Last week, during Flavors of Brazil's exploration of Jericoacoara we spent a memorable Saturday afternoon sitting under the palms drinking "stupidly cold" Skol beer (as the Brazilians like to say, and eating an plate of piabinha. The word piabinha is the dimuitive form of the name of a species of fish known in Brazil as piaba. Although the piaba grows to a significant size, it's liked best by Brazilians when it's still small. During the spawning season, massive schools of piaba can be found all along the Brazilian coast, and they are netted in large quantities (the fishery is still sustainable, however, and the species is not considered threatened).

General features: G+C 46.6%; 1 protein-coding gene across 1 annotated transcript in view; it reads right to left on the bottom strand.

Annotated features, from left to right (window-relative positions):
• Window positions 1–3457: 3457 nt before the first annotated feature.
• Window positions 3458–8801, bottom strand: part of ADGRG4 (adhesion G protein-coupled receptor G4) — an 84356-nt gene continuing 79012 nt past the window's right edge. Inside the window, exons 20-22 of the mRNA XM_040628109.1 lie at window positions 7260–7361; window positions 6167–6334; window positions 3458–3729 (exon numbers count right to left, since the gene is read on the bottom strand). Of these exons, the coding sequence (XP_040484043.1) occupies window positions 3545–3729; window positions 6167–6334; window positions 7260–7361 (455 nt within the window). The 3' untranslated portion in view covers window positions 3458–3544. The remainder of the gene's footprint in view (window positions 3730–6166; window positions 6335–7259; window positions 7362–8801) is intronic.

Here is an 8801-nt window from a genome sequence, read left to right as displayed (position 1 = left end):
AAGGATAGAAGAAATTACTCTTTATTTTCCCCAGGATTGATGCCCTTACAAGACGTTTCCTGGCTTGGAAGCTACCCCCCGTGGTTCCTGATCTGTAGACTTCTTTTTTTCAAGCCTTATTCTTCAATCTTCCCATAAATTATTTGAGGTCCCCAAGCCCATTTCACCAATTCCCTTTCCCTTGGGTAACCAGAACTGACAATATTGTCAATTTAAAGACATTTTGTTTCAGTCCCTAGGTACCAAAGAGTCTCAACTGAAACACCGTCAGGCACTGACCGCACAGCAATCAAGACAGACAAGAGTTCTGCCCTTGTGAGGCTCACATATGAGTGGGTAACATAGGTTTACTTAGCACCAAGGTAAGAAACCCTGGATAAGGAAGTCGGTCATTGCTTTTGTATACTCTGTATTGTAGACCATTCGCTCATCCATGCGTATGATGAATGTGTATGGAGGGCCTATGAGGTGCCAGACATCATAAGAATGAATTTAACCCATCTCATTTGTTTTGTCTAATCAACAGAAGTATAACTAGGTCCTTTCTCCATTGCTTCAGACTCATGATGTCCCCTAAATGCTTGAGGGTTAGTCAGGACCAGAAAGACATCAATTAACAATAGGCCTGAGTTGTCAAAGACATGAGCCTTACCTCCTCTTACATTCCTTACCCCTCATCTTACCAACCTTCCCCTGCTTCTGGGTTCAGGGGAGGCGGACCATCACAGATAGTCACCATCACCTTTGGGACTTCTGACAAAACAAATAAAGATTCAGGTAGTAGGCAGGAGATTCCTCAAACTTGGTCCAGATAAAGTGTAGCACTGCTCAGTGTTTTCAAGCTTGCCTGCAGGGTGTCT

The Brazilian way to serve these tiny fish is whole - heads, tails and all. The best size is between 2 and 3 inches long, which means that each fish is only two or three bites. The piabinha are cleaned, dipped in a breading of farinha, the ubiquitous manioc flour of Brazil, and quickly deep-fried in hot oil. Served hot from the fryer, a plate of salted, crunchy piabinha, accompanied by a wedge of lime and tartar sauce, crunchy and fresh-tasting without a hint of fishiness, makes just about the best food to combine with cold beer that we can imagine. The crunch, the salt, the acidity of the lime, and the tender piabinha flesh all combine to create the perfect bar snack. Serving them on a beach like Jericoacoara's is just icing on the cake.